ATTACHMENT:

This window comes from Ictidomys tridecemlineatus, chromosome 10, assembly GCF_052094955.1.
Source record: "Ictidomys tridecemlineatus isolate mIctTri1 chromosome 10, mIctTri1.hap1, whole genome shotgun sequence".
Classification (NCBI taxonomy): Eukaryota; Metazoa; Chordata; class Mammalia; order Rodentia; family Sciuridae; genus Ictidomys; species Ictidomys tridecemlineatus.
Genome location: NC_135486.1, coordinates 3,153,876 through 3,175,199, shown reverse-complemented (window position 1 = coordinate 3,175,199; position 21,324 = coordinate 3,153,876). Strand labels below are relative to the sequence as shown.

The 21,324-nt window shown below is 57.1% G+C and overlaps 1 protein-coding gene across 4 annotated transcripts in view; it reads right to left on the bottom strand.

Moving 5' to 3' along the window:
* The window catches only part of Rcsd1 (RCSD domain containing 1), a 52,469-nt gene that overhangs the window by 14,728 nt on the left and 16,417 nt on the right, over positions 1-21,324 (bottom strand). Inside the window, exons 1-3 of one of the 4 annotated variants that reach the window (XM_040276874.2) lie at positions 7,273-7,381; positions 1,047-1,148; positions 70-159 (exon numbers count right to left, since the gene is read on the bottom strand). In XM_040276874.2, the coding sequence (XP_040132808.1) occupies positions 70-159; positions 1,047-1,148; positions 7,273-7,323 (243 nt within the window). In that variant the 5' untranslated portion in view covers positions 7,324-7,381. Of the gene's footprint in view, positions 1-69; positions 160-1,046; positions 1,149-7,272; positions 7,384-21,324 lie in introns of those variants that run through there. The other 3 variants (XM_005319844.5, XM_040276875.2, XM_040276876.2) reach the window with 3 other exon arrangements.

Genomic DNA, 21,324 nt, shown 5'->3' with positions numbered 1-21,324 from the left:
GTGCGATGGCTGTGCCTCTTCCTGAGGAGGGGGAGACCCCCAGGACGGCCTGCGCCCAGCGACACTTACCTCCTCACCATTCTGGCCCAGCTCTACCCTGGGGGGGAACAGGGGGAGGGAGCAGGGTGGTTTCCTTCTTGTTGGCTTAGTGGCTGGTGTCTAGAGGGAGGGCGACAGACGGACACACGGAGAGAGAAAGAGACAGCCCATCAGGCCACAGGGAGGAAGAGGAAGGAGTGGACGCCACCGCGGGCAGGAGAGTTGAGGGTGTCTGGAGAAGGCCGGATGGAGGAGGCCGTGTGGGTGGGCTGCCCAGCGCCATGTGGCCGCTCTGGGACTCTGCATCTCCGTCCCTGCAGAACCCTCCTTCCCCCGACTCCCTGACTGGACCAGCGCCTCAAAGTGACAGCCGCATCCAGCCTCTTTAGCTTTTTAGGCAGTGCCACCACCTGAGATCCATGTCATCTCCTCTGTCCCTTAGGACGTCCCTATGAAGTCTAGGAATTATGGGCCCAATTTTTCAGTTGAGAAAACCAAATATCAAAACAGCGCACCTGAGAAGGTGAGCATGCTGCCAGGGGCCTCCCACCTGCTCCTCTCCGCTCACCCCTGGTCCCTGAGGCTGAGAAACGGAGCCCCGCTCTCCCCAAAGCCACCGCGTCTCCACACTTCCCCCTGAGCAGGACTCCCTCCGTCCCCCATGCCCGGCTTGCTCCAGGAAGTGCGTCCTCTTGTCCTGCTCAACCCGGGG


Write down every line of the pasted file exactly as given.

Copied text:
This window comes from Ictidomys tridecemlineatus, chromosome 10, assembly GCF_052094955.1.
Source record: "Ictidomys tridecemlineatus isolate mIctTri1 chromosome 10, mIctTri1.hap1, whole genome shotgun sequence".
Classification (NCBI taxonomy): Eukaryota; Metazoa; Chordata; class Mammalia; order Rodentia; family Sciuridae; genus Ictidomys; species Ictidomys tridecemlineatus.
Genome location: NC_135486.1, coordinates 3,153,876 through 3,175,199, shown reverse-complemented (window position 1 = coordinate 3,175,199; position 21,324 = coordinate 3,153,876). Strand labels below are relative to the sequence as shown.

The 21,324-nt window shown below is 57.1% G+C and overlaps 1 protein-coding gene across 4 annotated transcripts in view; it reads right to left on the bottom strand.

Moving 5' to 3' along the window:
* The window catches only part of Rcsd1 (RCSD domain containing 1), a 52,469-nt gene that overhangs the window by 14,728 nt on the left and 16,417 nt on the right, over positions 1-21,324 (bottom strand). Inside the window, exons 1-3 of one of the 4 annotated variants that reach the window (XM_040276874.2) lie at positions 7,273-7,381; positions 1,047-1,148; positions 70-159 (exon numbers count right to left, since the gene is read on the bottom strand). In XM_040276874.2, the coding sequence (XP_040132808.1) occupies positions 70-159; positions 1,047-1,148; positions 7,273-7,323 (243 nt within the window). In that variant the 5' untranslated portion in view covers positions 7,324-7,381. Of the gene's footprint in view, positions 1-69; positions 160-1,046; positions 1,149-7,272; positions 7,384-21,324 lie in introns of those variants that run through there. The other 3 variants (XM_005319844.5, XM_040276875.2, XM_040276876.2) reach the window with 3 other exon arrangements.

Genomic DNA, 21,324 nt, shown 5'->3' with positions numbered 1-21,324 from the left:
GTGCGATGGCTGTGCCTCTTCCTGAGGAGGGGGAGACCCCCAGGACGGCCTGCGCCCAGCGACACTTACCTCCTCACCATTCTGGCCCAGCTCTACCCTGGGGGGGAACAGGGGGAGGGAGCAGGGTGGTTTCCTTCTTGTTGGCTTAGTGGCTGGTGTCTAGAGGGAGGGCGACAGACGGACACACGGAGAGAGAAAGAGACAGCCCATCAGGCCACAGGGAGGAAGAGGAAGGAGTGGACGCCACCGCGGGCAGGAGAGTTGAGGGTGTCTGGAGAAGGCCGGATGGAGGAGGCCGTGTGGGTGGGCTGCCCAGCGCCATGTGGCCGCTCTGGGACTCTGCATCTCCGTCCCTGCAGAACCCTCCTTCCCCCGACTCCCTGACTGGACCAGCGCCTCAAAGTGACAGCCGCATCCAGCCTCTTTAGCTTTTTAGGCAGTGCCACCACCTGAGATCCATGTCATCTCCTCTGTCCCTTAGGACGTCCCTATGAAGTCTAGGAATTATGGGCCCAATTTTTCAGTTGAGAAAACCAAATATCAAAACAGCGCACCTGAGAAGGTGAGCATGCTGCCAGGGGCCTCCCACCTGCTCCTCTCCGCTCACCCCTGGTCCCTGAGGCTGAGAAACGGAGCCCCGCTCTCCCCAAAGCCACCGCGTCTCCACACTTCCCCCTGAGCAGGACTCCCTCCGTCCCCCATGCCCGGCTTGCTCCAGGAAGTGCGTCCTCTTGTCCTGCTCAACCCGGGG